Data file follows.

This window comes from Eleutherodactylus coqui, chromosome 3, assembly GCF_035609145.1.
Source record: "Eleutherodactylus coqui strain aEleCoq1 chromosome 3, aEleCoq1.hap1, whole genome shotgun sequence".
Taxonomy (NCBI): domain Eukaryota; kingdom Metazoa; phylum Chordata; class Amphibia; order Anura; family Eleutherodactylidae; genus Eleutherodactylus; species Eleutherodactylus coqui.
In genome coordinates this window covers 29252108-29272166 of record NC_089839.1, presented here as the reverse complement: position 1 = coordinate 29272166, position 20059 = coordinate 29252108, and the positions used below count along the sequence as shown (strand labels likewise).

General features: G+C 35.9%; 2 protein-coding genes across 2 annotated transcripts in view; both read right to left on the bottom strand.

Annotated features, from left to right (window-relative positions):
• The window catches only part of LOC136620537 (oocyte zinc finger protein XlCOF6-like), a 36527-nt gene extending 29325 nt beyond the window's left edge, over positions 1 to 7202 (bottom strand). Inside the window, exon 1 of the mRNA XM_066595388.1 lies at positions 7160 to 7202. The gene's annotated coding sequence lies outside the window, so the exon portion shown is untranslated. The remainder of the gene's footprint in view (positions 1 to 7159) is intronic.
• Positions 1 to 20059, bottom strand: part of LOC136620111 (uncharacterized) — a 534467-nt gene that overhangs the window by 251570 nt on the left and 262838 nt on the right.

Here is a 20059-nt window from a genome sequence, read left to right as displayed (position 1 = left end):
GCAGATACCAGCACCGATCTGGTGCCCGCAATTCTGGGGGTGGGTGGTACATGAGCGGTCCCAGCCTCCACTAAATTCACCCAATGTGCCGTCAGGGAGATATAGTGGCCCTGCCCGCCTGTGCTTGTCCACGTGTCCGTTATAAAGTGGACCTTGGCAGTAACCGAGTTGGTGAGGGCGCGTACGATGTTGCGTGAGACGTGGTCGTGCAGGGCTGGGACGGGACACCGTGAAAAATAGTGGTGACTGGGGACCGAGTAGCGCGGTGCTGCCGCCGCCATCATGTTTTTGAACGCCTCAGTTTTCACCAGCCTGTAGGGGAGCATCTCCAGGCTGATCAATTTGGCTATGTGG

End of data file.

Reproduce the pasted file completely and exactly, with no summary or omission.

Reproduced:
This window comes from Eleutherodactylus coqui, chromosome 3, assembly GCF_035609145.1.
Source record: "Eleutherodactylus coqui strain aEleCoq1 chromosome 3, aEleCoq1.hap1, whole genome shotgun sequence".
Taxonomy (NCBI): domain Eukaryota; kingdom Metazoa; phylum Chordata; class Amphibia; order Anura; family Eleutherodactylidae; genus Eleutherodactylus; species Eleutherodactylus coqui.
In genome coordinates this window covers 29252108-29272166 of record NC_089839.1, presented here as the reverse complement: position 1 = coordinate 29272166, position 20059 = coordinate 29252108, and the positions used below count along the sequence as shown (strand labels likewise).

General features: G+C 35.9%; 2 protein-coding genes across 2 annotated transcripts in view; both read right to left on the bottom strand.

Annotated features, from left to right (window-relative positions):
• The window catches only part of LOC136620537 (oocyte zinc finger protein XlCOF6-like), a 36527-nt gene extending 29325 nt beyond the window's left edge, over positions 1 to 7202 (bottom strand). Inside the window, exon 1 of the mRNA XM_066595388.1 lies at positions 7160 to 7202. The gene's annotated coding sequence lies outside the window, so the exon portion shown is untranslated. The remainder of the gene's footprint in view (positions 1 to 7159) is intronic.
• Positions 1 to 20059, bottom strand: part of LOC136620111 (uncharacterized) — a 534467-nt gene that overhangs the window by 251570 nt on the left and 262838 nt on the right.

Here is a 20059-nt window from a genome sequence, read left to right as displayed (position 1 = left end):
GCAGATACCAGCACCGATCTGGTGCCCGCAATTCTGGGGGTGGGTGGTACATGAGCGGTCCCAGCCTCCACTAAATTCACCCAATGTGCCGTCAGGGAGATATAGTGGCCCTGCCCGCCTGTGCTTGTCCACGTGTCCGTTATAAAGTGGACCTTGGCAGTAACCGAGTTGGTGAGGGCGCGTACGATGTTGCGTGAGACGTGGTCGTGCAGGGCTGGGACGGGACACCGTGAAAAATAGTGGTGACTGGGGACCGAGTAGCGCGGTGCTGCCGCCGCCATCATGTTTTTGAACGCCTCAGTTTTCACCAGCCTGTAGGGGAGCATCTCCAGGCTGATCAATTTGGCTATGTGG